Arista Records LLC et al v. Lime Wire LLC et al

Filing 606

REPLY MEMORANDUM OF LAW in Support re: 533 MOTION in Limine to Preclude Specified Categories of Evidence and Argument., 535 Memorandum of Law in Support of Motion,, in Limine to Preclude any Argument or Evidence Concerning Defendants' Purported Belief in the Lawfulness of Their Conduct. Document filed by Arista Music, fka BMG Music, Arista Records LLC, Atlantic Recording Corporation, BMG Music, Capitol Records, Inc., Capitol Records, LLC, fka Capitol Records, Inc., Elektra Entertainment Group Inc., Elektra Entertainment Group, Inc., Interscope Records, Laface Records LLC, Motown Record Company, L.P., Priority Records LLC, Sony BMG Music Entertainment, Sony Music Entertainment, fka Sony BMG Music Entertainment, UMG Recordings, Inc., Virgin Records America, Inc., Warner Bros. Records Inc.. (Klaus, Kelly)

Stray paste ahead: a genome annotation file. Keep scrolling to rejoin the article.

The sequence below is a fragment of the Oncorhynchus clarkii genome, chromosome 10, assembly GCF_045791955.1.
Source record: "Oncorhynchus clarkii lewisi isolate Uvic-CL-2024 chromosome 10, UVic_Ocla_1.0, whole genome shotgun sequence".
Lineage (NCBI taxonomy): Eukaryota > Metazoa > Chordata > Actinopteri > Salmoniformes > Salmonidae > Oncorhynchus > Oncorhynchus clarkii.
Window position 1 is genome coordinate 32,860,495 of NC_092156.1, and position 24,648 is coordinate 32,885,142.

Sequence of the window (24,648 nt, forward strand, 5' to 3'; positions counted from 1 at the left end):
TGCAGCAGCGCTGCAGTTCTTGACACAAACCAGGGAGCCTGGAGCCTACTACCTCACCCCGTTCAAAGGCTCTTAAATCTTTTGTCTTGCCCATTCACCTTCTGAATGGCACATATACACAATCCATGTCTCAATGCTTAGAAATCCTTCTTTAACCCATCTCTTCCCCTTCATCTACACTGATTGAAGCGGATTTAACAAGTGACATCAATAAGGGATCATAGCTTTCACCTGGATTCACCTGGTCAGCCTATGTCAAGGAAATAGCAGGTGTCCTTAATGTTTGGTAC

UNITED STATES DISTRICT COURT SOUTHERN DISTRICT OF NEW YORK ARISTA RECORDS LLC; ATLANTIC RECORDING CORPORATION; ARISTA MUSIC, fka BMG MUSIC; CAPITOL RECORDS, LLC fka CAPITOL RECORDS, INC.; ELEKTRA ENTERTAINMENT GROUP INC.; INTERSCOPE RECORDS; LAFACE RECORDS LLC; MOTOWN RECORD COMPANY, L.P.; PRIORITY RECORDS LLC; SONY MUSIC ENTERTAINMENT, fka SONY BMG MUSIC ENTERTAINMENT; UMG RECORDINGS, INC.; VIRGIN RECORDS AMERICA, INC.; and WARNER BROS. RECORDS INC., Plaintiffs, v. LIME WIRE LLC; LIME GROUP LLC; MARK GORTON; and M.J.G. LIME WIRE FAMILY LIMITED PARTNERSHIP, Defendants. REPLY MEMORANDUM OF LAW IN SUPPORT OF PLAINTIFFS' MOTION IN LIMINE TO PRECLUDE ANY ARGUMENT OR EVIDENCE CONCERNING DEFENDANTS' PURPORTED BELIEF IN THE LAWFULNESS OF THEIR CONDUCT Glenn D. Pomerantz (pro hac vice) Kelly M. Klaus (pro hac vice) Melinda E. LeMoine Susan T. Boyd (pro hac vice) Jonathan H. Blavin (pro hac vice) Munger, Tolles & Olson LLP 355 South Grand Avenue Los Angeles, CA 90071 (213) 683-9100 Attorneys for Plaintiffs March 7, 2011 06 Civ. 05936 (KMW) ECF CASE TABLE OF CONTENTS Page I. II. III. INTRODUCTION ............................................................................................................. 1 A MOTION TO COMPEL IS NOT A PREREQUISITE FOR BILZERIAN .................... 2 DEFENDANTS BLOCKED INQUIRY INTO ALL COMMUNICATIONS NECESSARY TO TEST THEIR CLAIMED GOOD FAITH ON INHERENTLY LEGAL ISSUES ................................................................................................................ 5 A. B. C. IV. Defendants' Testimony Regarding The Lawfulness Of Their Conduct Is Inextricably Bound Up With Privileged Communications.................................... 5 Defendants Have Put Forth Their Belief In the Lawfulness of their Conduct As a Defense In This Action .......................................................................................... 7 The Court Should Not Address Objections As They Arise At Trial But Should Resolve the Issue Presented In Limine................................................................... 9 CONCLUSION................................................................................................................ 10 -i- TABLE OF AUTHORITIES Page FEDERAL CASES Barclay v. Mercy Health Services-Iowa Corp., 2009 WL 939846 (N.D. Iowa April 6, 2009) ........................................................................4, 5 Bodega Invs., LLC ex rel. Kreisberg v. United States, 2009 WL 2634765 (S.D.N.Y. Aug. 21, 2009)...........................................................................6 Columbia Pictures Television, Inc. v. Krypton Broad. of Birmingham, Inc., 259 F.3d 1186 (9th Cir. 2001) ...................................................................................................3 CSX Corp. v. Children's Inv. Fund Management (UK) LLP, 562 F. Supp. 2d 511 (S.D.N.Y. 2008)........................................................................................3 Doctor John's, Inc. v. City of Sioux City, Iowa, 2007 WL 5788 (N.D. Iowa Jan. 2., 2007)..............................................................................4, 5 Granite Partners, L.P. v. Merrill Lynch, Pierce, Fenner & Smith Inc., 2002 WL 737482 (S.D.N.Y. Apr. 26, 2002)..............................................................................5 Granite Partners v. Bear, Stearns & Co., Inc., 184 F.R.D. 49 (S.D.N.Y. 1999) .................................................................................................8 In re County of Erie, 546 F.3d 222 (2d Cir. 2008)...................................................................................................5, 6 In re Human Tissue Prods. Liab. Litig., 255 F.R.D. 151 (D.N.J. 2008)....................................................................................................6 International Star Class Yacht Racing Ass'n v. Tommy Hilfiger, U.S.A., Inc., 80 F.3d 749 (2d Cir. 1996).....................................................................................................2, 9 L. Gem Lab Ltd. v. Gem Quality Institute, Inc., 90 F. Supp. 2d 277(S.D.N.Y. 2000)...........................................................................................3 Leviton Mfg. Co. v. Greenberg Traurig LLP, 2010 WL 4983183 (S.D.N.Y. Dec. 6, 2010) .........................................................................2, 6 Luce v. United States, 469 U.S. 38 (1984).....................................................................................................................9 Metro-Goldwyn-Mayer Studios, Inc. v. Grokster, Ltd., 545 U.S. 913 (2005)...........................................................................................................1, 2, 8 Newmarkets Partners, LLC v. Sal. Oppenheim Jr. & Cie. S.C.A., 258 F.R.D. 95 (S.D.N.Y. 2009) .............................................................................................6, 8 - ii - TABLE OF AUTHORITIES Page Palmieri v. Defaria, 88 F.3d 136 (2d Cir. 1996).........................................................................................................9 Patelco Credit Union v. Sahni, 262 F.3d 897 (9th Cir. 2001) .....................................................................................................4 Pentech Intern., Inc. v. Hayduchok, 931 F. Supp. 1167 (S.D.N.Y. 1996)...........................................................................................9 TIDF III-E Inc. v. United States, No. 3:01cv1839 (SRU), 2004 U.S. Dist. LEXIS 13029 (D. Conn. July 9, 2004) .....................2 Troublé v. Wet Seal, Inc., 179 F. Supp. 2d 291 (S.D.N.Y. 2001)....................................................................................3, 7 United States v. Bilzerian, 926 F.2d 1285 (2d Cir. 1991)........................................................................................... passim Vicinanzo v. Brunschwig & Fils, Inc., 739 F.Supp. 891 (S.D.N.Y. 1990)..............................................................................................3 - iii - I. INTRODUCTION Defendants contend that Mark Gorton can come into Court and tell the jury that he believed he and the other Defendants acted lawfully in the face of Metro-Goldwyn-Mayer Studios, Inc. v. Grokster, Ltd., 545 U.S. 913 (2005), even though Defendants blocked inquiry-- and continue to do so today--into all of the information Gorton had on the subject. United States v. Bilzerian, 926 F.2d 1285 (2d Cir. 1991) and cases following it say that this is exactly what Gorton may not do. Bilzerian gave Defendants a choice: they could provide the whole story, including communications with counsel, about their asserted good faith belief that (i) it was lawful to operate LimeWire, and (ii) Gorton's transferring assets to the FLPs was not an attempt to evade Grokster. Alternatively, Defendants could say nothing about these matters. Defendants chose to throw up privilege as a roadblock to discovery of all the facts regarding Gorton's good faith on these inherently legal matters; Defendants did so as recently as Gorton's deposition last month (despite Plaintiffs raising the Bilzerian issue at the asset freeze hearing last summer ). Bilzerian holds Defendants to the consequence of their choice: preclusion at trial of any argument or evidence concerning their purported belief in the lawfulness of their conduct. Defendants may not end-run Bilzerian by characterizing this as an untimely motion to compel. Plaintiffs are not seeking the privileged communications; they seek an order precluding argument and testimony where Defendants blocked inquiry. The handful of out-of-Circuit cases Defendants cite therefore are irrelevant. In contrast, multiple cases from within this Circuit 1 1 Defendants erroneously imply that the Court, at the hearing on the motion to freeze Defendants' assets, directed Plaintiffs to brief this issue earlier in the case. (See Opp. at 4.) At the hearing, Plaintiffs stated that under Bilzerian Defendants must either "waive the privilege" or they "can't put [Gorton's] state of mind" at issue. Mundiya Decl., Ex. B at 73:25-74:4. The Court responded: "I'll review your legal argument and the case law when I have it in front of me." Id. at 74:6-7. The instant motion puts the argument and case law before the Court. -1- follow Bilzerian and preclude a party from offering half the story without regard to whether the other side moved to compel. Defendants assert that Gorton will divorce his testimony about the lawfulness of Defendants' conduct from what his lawyers told him; he will just treat the jury to Gorton on copyright law. See Opp. at 11 ("For example, Mr. Gorton testified . . . that he read the Grokster decision."). That is absurd. A party's state of mind about the lawfulness of its conduct is inextricably bound up with its communications with counsel--in this case, communications between Gorton and his lawyers for more than half-a-decade. Leviton Mfg. Co. v. Greenberg Traurig LLP, 2010 WL 4983183, at *3 (S.D.N.Y. Dec. 6, 2010). Defendants' attempt to have Gorton testify about his and Defendants' state of mind on lawfulness--when Defendants blocked full inquiry--triggers Bilzerian: without a preclusion order, Gorton will make "assertions that can only be confirmed by reviewing privileged communications." TIDF III-E Inc. v. United States, No. 3:01cv1839 (SRU), 2004 U.S. Dist. LEXIS 13029, at *5 (D. Conn. July 9, 2004). Moreover, even if Gorton's beliefs about the lawfulness of his conduct were separate from the legal advice he received, that still would not save Defendants. Plaintiffs would be entitled to test whether Gorton had ignored his lawyers' advice, since that also would be relevant to his claim of good faith: The "failure to follow the advice of counsel given before the infringement must factor into an assessment of an infringer's bad faith." Int'l Star Class Yacht Racing Ass'n v. Tommy Hilfiger, U.S.A., Inc., 80 F.3d 749, 754 (2d Cir. 1996) (emphasis in original). Plaintiffs do not know the whole truth on this issue either, because Defendants blocked inquiry. The Court should grant Plaintiffs' Motion. II. A MOTION TO COMPEL IS NOT A PREREQUISITE FOR BILZERIAN Defendants argue that Bilzerian does not apply because Plaintiffs did not move to compel. That is wrong. The rule provides that a party "who intends to rely at trial" on a good -2- faith defense "must make a full disclosure during discovery; failure to do so constitutes a waiver" of the defense. Vicinanzo v. Brunschwig & Fils, Inc., 739 F.Supp. 891, 894 (S.D.N.Y. 1990) (emphasis added). Numerous cases in this Circuit follow Bilzerian and block good-faith defenses without requiring the party seeking preclusion to move to compel: · Troublé v. Wet Seal, Inc., 179 F. Supp. 2d 291, 303 (S.D.N.Y. 2001) (trademark and related claims): the plaintiff moved in limine to preclude the defendant from asserting an advice-of-counsel defense, contending that "such a defense is improper because" the defendant "asserted the attorney-client privilege throughout discovery." Id. The court precluded the defense at trial, holding that the defendant "waived any available advice of counsel defense by objecting, based on the attorney-client privilege, to [the plaintiff's] discovery requests related to the registration of [the] mark." E.G.L. Gem Lab Ltd. v. Gem Quality Institute, Inc., 90 F. Supp. 2d 277, 296 n.133(S.D.N.Y. 2000) (trademark and related claims): the defendant "asserted good faith as a defense to willful infringement and thus placed the substance of his communications in issue and thereby waived the attorney-client privilege"; the court precluded the defense where the defendant "asserted the attorney-client privilege at his deposition to prevent inquiry into his communications with counsel." Id. CSX Corp. v. Children's Inv. Fund Management (UK) LLP, 562 F. Supp. 2d 511, 559 (S.D.N.Y. 2008) (securities claims): the defendant argued that "he relied upon the advice of counsel and therefore acted in good faith." Id. The plaintiff had sought discovery "concerning the legal advice that [the defendant] had obtained." Id. As here, the defendants "responded by asserting the attorneyclient privilege to block disclosure." Id. The court held that the defendant had 2 waived any good-faith defense. Id. · · Other courts apply the same principles. In Columbia Pictures Television, Inc. v. Krypton Broad. of Birmingham, Inc., 259 F.3d 1186 (9th Cir. 2001), a copyright infringement case, the defendant sought to assert a reliance on advice of counsel as a defense to willfulness. Just like here, the defendant "refused to answer questions regarding his interactions with counsel at his deposition." Id. at 1196. Following remand from the Supreme Court, the plaintiff filed a motion in limine to affirm the district court's prior ruling precluding the defendant from relying on the defense. Although the defendant now offered to be deposed on the issue, the district court rejected the offer, and the Ninth Circuit affirmed, stating that the defendant "sought to argue that he continued his infringing activities based on the advice of his attorney, while at the same time refusing to answer questions regarding relevant communications with counsel until the `eleventh hour.'" Id. -3- 2 None of these courts required the plaintiff to move to compel as a prerequisite to seeking the preclusion order. Defendants argue that these waiver cases do not apply because they "involved a party expressly asserting the advice of counsel as a defense." (Opp. at 13.) Defendants engage in mere wordplay. As set forth in Plaintiffs' motion, and underscored in Section III.A, infra, Plaintiffs and the trier of fact can only test Defendants' claims of good faith by examining Defendants' communications with counsel, which are inextricably bound up with what Defendants actually believed about the legality of their conduct. The few cases Defendants cite for the proposition that preclusion requires a motion to compel, in addition to being entirely out-of-Circuit, do not even establish the rule Defendants advocate. See Barclay v. Mercy Health Services-Iowa Corp., 2009 WL 939846 (N.D. Iowa April 6, 2009); Doctor John's, Inc. v. City of Sioux City, Iowa, 2007 WL 5788 (N.D. Iowa Jan. 2., 2007) (Opp. at 4-5). In Barclays (a sexual harassment case), the plaintiffs sought to preclude evidence of the defendants' offers of reinstatement, partially on the grounds that the defendants had refused "to provide discovery responses about the circumstances under which the job offers were made." Id. at *5. The court held that "to the extent that this portion of the plaintiffs' Motion In Limine is a very belated motion to compel discovery, it will be denied." Id. at *6 (emphasis added). Barclays cited as support Doctor Johns, which the court described as denying "a tardy motion to compel for which no good cause had been shown as required by local rules, where the motion sought to discover documents that the opposing party had identified in a privilege log more than a year earlier." Id. (emphasis added). 3 In Patelco Credit Union v. Sahni, 262 F.3d 897, 913 (9th Cir. 2001), also relied upon by Defendants (Opp. at 4), the defendant filed a motion to prohibit the plaintiff from introducing evidence the "production of which it had earlier objected to on relevance grounds." Id. The Ninth Circuit affirmed the district court's denial of the motion. This case did not involve a situation where the plaintiff sought to preclude the defendant from asserting a defense, the -4- 3 Barclay and Doctor John's thus hold that, to the extent the plaintiff seeks privileged documents post-discovery, the motion is untimely. But Plaintiffs do not seek the production of privileged communications after the close of discovery. Rather, consistent with the decisions discussed above, Plaintiffs seek the preclusion of any good faith defenses at trial. III. 4 DEFENDANTS BLOCKED INQUIRY INTO ALL COMMUNICATIONS NECESSARY TO TEST THEIR CLAIMED GOOD FAITH ON INHERENTLY LEGAL ISSUES A. Defendants' Testimony Regarding The Lawfulness Of Their Conduct Is Inextricably Bound Up With Privileged Communications Defendants contend that Bilzerian and its progeny do not apply because Defendants will "not defend against the assertions that they acted willfully or engaged in transactions by testifying that they relied upon [] the advice of counsel, or that their conduct was based upon the advice of lawyers." (Opp. at 8, 5-7.) This assertion fundamentally misreads the law. Courts repeatedly have held that a good faith defense premised upon a belief as to the legality of a party's conduct necessarily relies on any advice of counsel the party received. In Bilzerian, the defendant did not explicitly rely upon an advice of counsel defense, as Defendants suggest is necessary here. Rather, the defendant proposed to testify that he "thought his actions were legal," which the Second Circuit held would have "have put his knowledge of the law and the basis for his understanding of what the law required in issue." 926 F.2d at 1292 (emphasis added). In In re County of Erie, 546 F.3d 222 (2d Cir. 2008), the Second Circuit viability of which could only be tested through discovery of materials which the defendant had blocked during discovery. 4 Moreover, the Barclay and Doctor John's decisions are inconsistent with law in this Circuit, where courts have permitted discovery relating to privileged communications following the close of discovery when confronted with a waiver argument. See, e.g., Granite Partners, L.P. v. Merrill Lynch, Pierce, Fenner & Smith Inc., 2002 WL 737482, at *3 (S.D.N.Y. Apr. 26, 2002) (agreeing with plaintiff that it "would be unfair to allow [defendant] to introduce evidence regarding advice of counsel" at trial where defendant asserted the privilege to block discovery "almost two years ago," but "permitting limited discovery in the two weeks before trial"). -5- restated Bilzerian's holding that the district court "`correctly held that if he asserted his good faith, the jury would be entitled to know the basis of his understanding that his actions were legal.'" Id. at 228 (quoting 926 F.2d at 1294). "[T]he assertion of a good-faith defense involves an inquiry into state of mind, which typically calls forth the possibility of implied waiver of the attorney-client privilege." Id. at 228-29. Defendants say nothing about the numerous post-Erie decisions confirming that a "party need not explicitly rely upon advice of counsel to implicate privileged communications. Instead, advice of counsel may be placed in issue where, for example, a party's state of mind, such as his good faith belief in the lawfulness of his conduct, is relied upon in support of a claim of defense" and "[b]ecause legal advice that a party received may well demonstrate the falsity of its claim of good faith belief, waiver in these instances arises as a matter of fairness." Leviton, 2010 WL 4983183, at *3. See also Bodega Invs., LLC ex rel. Kreisberg v. United States, 2009 WL 2634765, at *3 (S.D.N.Y. Aug. 21, 2009) (even if a defendant is "not claiming reliance on the advice of his attorney," a plaintiff would be entitled to communications relating to such advice if the defendant's "testimony implicated such advice, that is, if it turned out that he had received advice as to the legality of his actions from the attorney."); Newmarkets Partners, LLC v. Sal. Oppenheim Jr. & Cie. S.C.A., 258 F.R.D. 95, 107 (S.D.N.Y. 2009) (implied waiver exists "where a defendant's claim that he believed his actions were lawful places his knowledge of the law at issue"); In re Human Tissue Prods. Liab. Litig., 255 F.R.D. 151, 160 (D.N.J. 2008) (although defendant "represents" that it is "not relying on the advice of counsel or any other privileged communication . . . in support of its good faith immunity defense" such "reliance is implicit to [the good faith] defense"). -6- If a party claims good faith regarding the lawfulness of its conduct, that claim necessarily implicates counsel's advice and triggers the Bilzerian rule: provide the whole truth (including communications with counsel) or say nothing at trial. B. Defendants Have Put Forth Their Belief In the Lawfulness of their Conduct As a Defense In This Action Defendants cannot, and do not, deny that Gorton repeatedly has asserted his purported good faith belief as to the legality of his actions and those of LimeWire. Nor do Defendants deny that they have every intention of making these same statements at trial. Gorton testified at the asset-freeze hearing that he had the "feeling" that "LimeWire was not at great legal risk," that "to this day" he has a "hard time seeing" LimeWire as "an illegal thing or something for which I'm liable," and this "is the state of mind" he "carried in [his] head right up until Judge Wood's ruling" on summary judgment. (Klaus Decl. Ex. 1 at 126:5-22.) Defendants' argument that Gorton offered these statements in response to Plaintiffs' questions-- and that they do not intend to offer them affirmatively--is a red herring. If Defendants do not intend to testify to their good faith on these inherently legal matters, then they should stipulate to a preclusion order. Defendants instead oppose this motion because they obviously intend to claim they acted in good faith. Bilzerian does not allow them to do so. See Troublé v. Wet Seal, Inc., 179 F. Supp. 2d 291, 304 (S.D.N.Y. 2001) ("If, at trial, Troublé alleges that Wet Seal selected its mark in bad faith, Wet Seal may not refer to any evidence of advice of counsel in response."). 5 The Court itself recognized the weakness of this argument at the asset freeze hearing. There, Defendants argued that "we have not affirmatively put anything before your honor. It's been Mr. Pomerantz's witness to this point," to which the Court responded, "Your witness did testify, but go ahead." (Mundiya Decl. Ex. B at 74:13-17.) Moreover, Defendants' counsel at the hearing elicited testimony from Gorton concerning his belief as to the likelihood that LimeWire and he would be sued. (Klaus Decl. Ex. 1 at 97:10-16. See also Suppl. Klaus Decl., Ex. 1 at 99:3-6.) -7- 5 Moreover, Gorton has made clear on multiple occasions that he intends to defend against the fraudulent conveyance claim by saying he believed in good faith that he was establishing the FLPs for "estate planning" purposes--and that he had no concerns about his and the other Defendants' illegality in placing assets purportedly beyond reach of an eventual legal judgment. In his summary judgment declaration, Gorton affirmatively declared that he "did not conceive of this plan of utilizing family limited partnerships in order to avoid any potential legal exposure from being sued by the Plaintiffs in this lawsuit or anyone else," because "at the time these transactions took place," he "did not believe that LW or [Gorton personally] would be sued for copyright infringement." (Klaus Decl. Ex. 6, ¶ 7.) And Gorton repeatedly testified the same at the asset freeze hearing, including on direct by Defendants' counsel. (Klaus Decl. Ex. 1 at 34:15-19; 55:21-56:18; 97:10-16; Suppl. Klaus Decl. Ex. 1 at 99:3-6.) Defendants' claim that fairness militates in their favor is baseless (Opp. at 12). Defendants denied Plaintiffs access to privileged communications during discovery, using the privilege as sword and shield--exactly what the law prohibits. Here, "it would be unfair for a party asserting contentions . . . to then rely on its privileges to deprive its adversary of access to material that might disprove or undermine the party's contentions." Newmarkets Partners, 258 F.R.D. at 106. Gorton repeatedly has asserted that he believed that his actions and those of LimeWire were entirely legal, both before and after the Grokster decision was issued. Plaintiffs were entitled to know the basis of Gorton's understanding that his actions were lawful, as legal advice that Gorton received may well have demonstrated the falsity of his claims. Bilzerian, 926 F.2d at 1292 (stating that a party "may not use the privilege to prejudice his opponent's case or to disclose some selected communications for self-serving purposes"); Granite Partners v. Bear, Stearns & Co., Inc., 184 F.R.D. 49, 54 (S.D.N.Y. 1999) (explaining that a party may waive -8- privilege by making "selective use of privileged materials, for example, by releasing only those portions of the material that are favorable to his position, while withholding unfavorable positions.") Even if--contrary to all reasonable inferences--Gorton's beliefs about the lawfulness of his conduct actually were separate from legal advice, that would not save Defendants on this Motion. To test Gorton's claim of good faith, Plaintiffs still would be entitled to know if Gorton ignored counsel's advice. As the Second Circuit has held, the "failure to follow the advice of counsel given before the infringement must factor into an assessment of an infringer's bad faith." Int'l Star Class Yacht Racing Ass'n v. Tommy Hilfiger, U.S.A., Inc., 80 F.3d 749, 754 (2d Cir. 1996) (emphasis in original) (noting that defendant acted "in direct contravention of the advice of its attorneys."). See also Pentech Intern., Inc. v. Hayduchok, 931 F. Supp. 1167, 1178-79 (S.D.N.Y. 1996) (despite counsel's "advice to remove a primary color, Pentech did not immediately stop selling the marker kits containing yellow markers. Thus, Pentech was willfully selling a product that it knew to be infringing."). C. The Court Should Not Address Objections As They Arise At Trial But Should Resolve the Issue Presented In Limine Defendants suggest that the Court should address the issue through objections at trial. That is unworkable. Under no circumstances would it be proper for Defendants to assert their purported good faith belief in the legality of their actions. An in limine ruling now will provide the parties clear guidance and will avoid the need for "lengthy argument at, or interruption of, the trial." Palmieri v. Defaria, 88 F.3d 136, 141 (2d Cir. 1996) (citations and internal quotation marks omitted). It also will make it less likely that counsel asks questions, and witnesses give answers, that are improper. See, e.g., Luce v. United States, 469 U.S. 38, 40 n. 2 (1984) -9- (explaining that the motion in limine is used "to exclude anticipated prejudicial evidence before the evidence is actually offered"). IV. CONCLUSION Plaintiffs respectfully request that the Court grant their Motion. Dated: March 7, 2011 Respectfully submitted /s/ Kelly M. Klaus Kelly M. Klaus Attorney for Plaintiffs Munger, Tolles & Olson LLP 355 South Grand Avenue, 35th Floor Los Angeles, CA 90071-1560 (213) 683-9100 (213) 687-3702 (Fax) - 10 -